Norovirus symptoms: Do you have food poisoning or the winter vomiting bug? How to tell

Norovirus, also referred to as the winter vomiting bug, is an incredibly contagious illness which is spread through close contact with someone with norovirus or touching surfaces, objets or food with the virus on them.


  • Norovirus outbreak: One thing you should do to avoid catching the bug

Outbreaks of the virus have been reported up and down England, Scotland, Wales and Northern Ireland, with the most recent outbreak being reported in West Cumberland Hospital.

Norovirus is a stomach bug which tends to be short-lived like food poisoning, and both illnesses boast similar symptoms.

So how do you know if you’ve got norovirus or a case of food poisoning?

Symptoms of norovirus tend to start suddenly within one to two days of being infected.

With food poisoning, symptoms can start after a few hours, though sometimes not for a few weeks – this is one of the main differences to note.

The only differences in symptoms between the two are a headache with norovirus and stomach cramps with food poisoning.

The NHS lists the symptoms of norovirus as:

  • Feeling sick (nausea)
  • Diarrhoea
  • Being sick (vomiting)

You may also have:

  • A high temperature of 38C or above
  • A headache
  • Aching arms and legs

The symptoms of food poisoning are listed by the health body as:

  • Feeling sick (nausea)
  • Diarrhoea
  • Being sick (vomiting)
  • Stomach cramps
  • A high temperature of 38C or above
  • Feeling generally unwell – such as feeling tired or having aches and chills

The symptoms of norovirus usually go away in around two days, whereas health officials advise people stay off school or work until the symptoms have stopped for two days, as this is when you’re most infectious.

How to treat norovirus and food poisoning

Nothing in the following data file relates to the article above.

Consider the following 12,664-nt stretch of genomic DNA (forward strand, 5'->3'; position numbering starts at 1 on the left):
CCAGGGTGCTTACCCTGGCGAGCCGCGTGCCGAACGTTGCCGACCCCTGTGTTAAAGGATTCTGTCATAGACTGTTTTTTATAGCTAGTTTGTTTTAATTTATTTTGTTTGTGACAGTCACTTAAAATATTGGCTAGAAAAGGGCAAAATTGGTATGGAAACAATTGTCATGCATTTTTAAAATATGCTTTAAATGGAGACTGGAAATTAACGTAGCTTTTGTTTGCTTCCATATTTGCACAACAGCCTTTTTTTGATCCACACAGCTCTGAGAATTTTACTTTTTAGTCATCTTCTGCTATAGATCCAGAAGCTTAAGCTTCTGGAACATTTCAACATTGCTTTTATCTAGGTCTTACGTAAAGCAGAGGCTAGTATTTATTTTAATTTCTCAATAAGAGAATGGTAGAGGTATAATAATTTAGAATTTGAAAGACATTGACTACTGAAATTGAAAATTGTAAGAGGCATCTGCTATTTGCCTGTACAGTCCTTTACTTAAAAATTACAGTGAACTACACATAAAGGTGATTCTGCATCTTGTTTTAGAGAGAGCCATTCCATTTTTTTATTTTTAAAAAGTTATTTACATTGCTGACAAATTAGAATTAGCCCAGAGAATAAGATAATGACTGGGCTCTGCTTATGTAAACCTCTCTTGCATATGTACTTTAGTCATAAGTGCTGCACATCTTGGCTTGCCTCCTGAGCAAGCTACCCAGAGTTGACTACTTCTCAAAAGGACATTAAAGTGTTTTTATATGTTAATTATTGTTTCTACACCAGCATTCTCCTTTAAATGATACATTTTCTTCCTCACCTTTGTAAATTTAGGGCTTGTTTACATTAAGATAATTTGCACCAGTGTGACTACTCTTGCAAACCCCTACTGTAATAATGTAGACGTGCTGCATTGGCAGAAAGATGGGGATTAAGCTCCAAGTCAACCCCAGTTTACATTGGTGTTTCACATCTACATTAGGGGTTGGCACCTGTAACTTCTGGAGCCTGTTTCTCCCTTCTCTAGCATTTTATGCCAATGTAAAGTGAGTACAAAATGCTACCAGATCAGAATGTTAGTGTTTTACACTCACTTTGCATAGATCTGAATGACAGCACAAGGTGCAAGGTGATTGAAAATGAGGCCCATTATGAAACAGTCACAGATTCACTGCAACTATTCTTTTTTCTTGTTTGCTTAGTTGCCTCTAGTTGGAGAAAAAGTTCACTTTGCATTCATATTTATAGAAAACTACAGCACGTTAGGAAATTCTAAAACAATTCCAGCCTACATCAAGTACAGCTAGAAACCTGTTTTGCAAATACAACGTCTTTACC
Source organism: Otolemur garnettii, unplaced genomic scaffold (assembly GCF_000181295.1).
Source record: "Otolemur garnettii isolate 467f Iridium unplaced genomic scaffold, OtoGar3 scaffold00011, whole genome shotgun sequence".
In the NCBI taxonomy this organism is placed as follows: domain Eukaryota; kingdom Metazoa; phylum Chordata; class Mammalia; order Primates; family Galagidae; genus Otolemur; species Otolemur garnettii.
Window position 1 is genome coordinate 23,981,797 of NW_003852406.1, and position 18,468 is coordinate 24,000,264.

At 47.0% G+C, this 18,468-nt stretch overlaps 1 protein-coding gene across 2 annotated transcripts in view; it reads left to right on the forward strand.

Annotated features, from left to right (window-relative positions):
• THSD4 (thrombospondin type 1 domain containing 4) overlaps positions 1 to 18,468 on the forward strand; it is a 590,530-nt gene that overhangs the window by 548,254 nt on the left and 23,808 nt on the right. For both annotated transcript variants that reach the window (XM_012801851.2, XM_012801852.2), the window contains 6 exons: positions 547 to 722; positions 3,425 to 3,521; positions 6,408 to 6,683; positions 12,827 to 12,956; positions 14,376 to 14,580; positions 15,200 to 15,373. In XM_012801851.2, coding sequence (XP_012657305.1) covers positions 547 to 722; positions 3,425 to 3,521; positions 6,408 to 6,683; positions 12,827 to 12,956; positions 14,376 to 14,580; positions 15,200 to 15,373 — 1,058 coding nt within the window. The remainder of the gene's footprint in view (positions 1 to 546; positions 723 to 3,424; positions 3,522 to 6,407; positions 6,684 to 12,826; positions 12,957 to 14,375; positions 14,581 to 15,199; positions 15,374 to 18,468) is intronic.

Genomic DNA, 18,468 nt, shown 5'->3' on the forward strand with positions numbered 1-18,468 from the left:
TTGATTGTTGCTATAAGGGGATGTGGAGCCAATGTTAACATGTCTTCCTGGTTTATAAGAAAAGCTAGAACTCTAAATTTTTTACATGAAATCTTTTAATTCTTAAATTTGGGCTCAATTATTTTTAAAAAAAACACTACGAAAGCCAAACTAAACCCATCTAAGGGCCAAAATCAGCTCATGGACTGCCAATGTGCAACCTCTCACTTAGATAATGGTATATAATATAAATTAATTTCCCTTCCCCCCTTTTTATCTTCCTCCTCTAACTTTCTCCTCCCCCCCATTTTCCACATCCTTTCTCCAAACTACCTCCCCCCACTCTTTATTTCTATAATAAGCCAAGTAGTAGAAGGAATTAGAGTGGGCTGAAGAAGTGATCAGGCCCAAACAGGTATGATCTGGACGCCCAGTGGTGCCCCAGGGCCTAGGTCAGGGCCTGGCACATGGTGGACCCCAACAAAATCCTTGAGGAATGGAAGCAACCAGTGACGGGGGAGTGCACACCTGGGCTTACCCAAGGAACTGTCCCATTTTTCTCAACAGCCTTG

Norovirus and food poisoning can be treated in similar ways.


  • Flu jab latest: People urged to get their flu vaccine before peak hits

You can usually treat yourself or your child at home.

To treat diarrhoea and vomiting, the NHS recommends staying at hime and getting plenty of rest, drinking lots of fluids, such as water or squash, and eating when you feel able to.

New mothers should carry on breast or bottle feeding their babies – if they’re being sick, try giving them small feeds more often than usual.

Babies on formula or solid foods should also be given small sips of water between feeds.

If you’re in discomfort, paracetamol may help, but check the leaflet before giving it to a child.

Unlike food poisoning, norovirus can spread very easily, so it’s important to do what you can to prevent its spread.

One preventative method you should carry out to avoid catching the virus, according to Dr Jonathan Hayes, is to practice good hygiene.

A GP and clinical chair at Bristol, North Somerset and South Gloucestershire (BNSSG) CCG, Dr Hayes told SomersetLive: “One of the best ways to protect against norovirus is by practicing good hygiene. This includes thorough hand washing with soap and warm water after using the toilet and before eating or preparing foods.

“Most people will make a full recovery within a couple of days but it is important to drink plenty of fluids during that time to prevent dehydration especially in the very young, elderly or those with weakened immunity.

“Also, if you are experiencing symptoms of norovirus please don’t visit hospitals, GP surgeries or care homes. The impact can be huge if you spread norovirus – not just on vulnerable patients who are already unwell but on the availability of beds for other people.”

Source: Read Full Article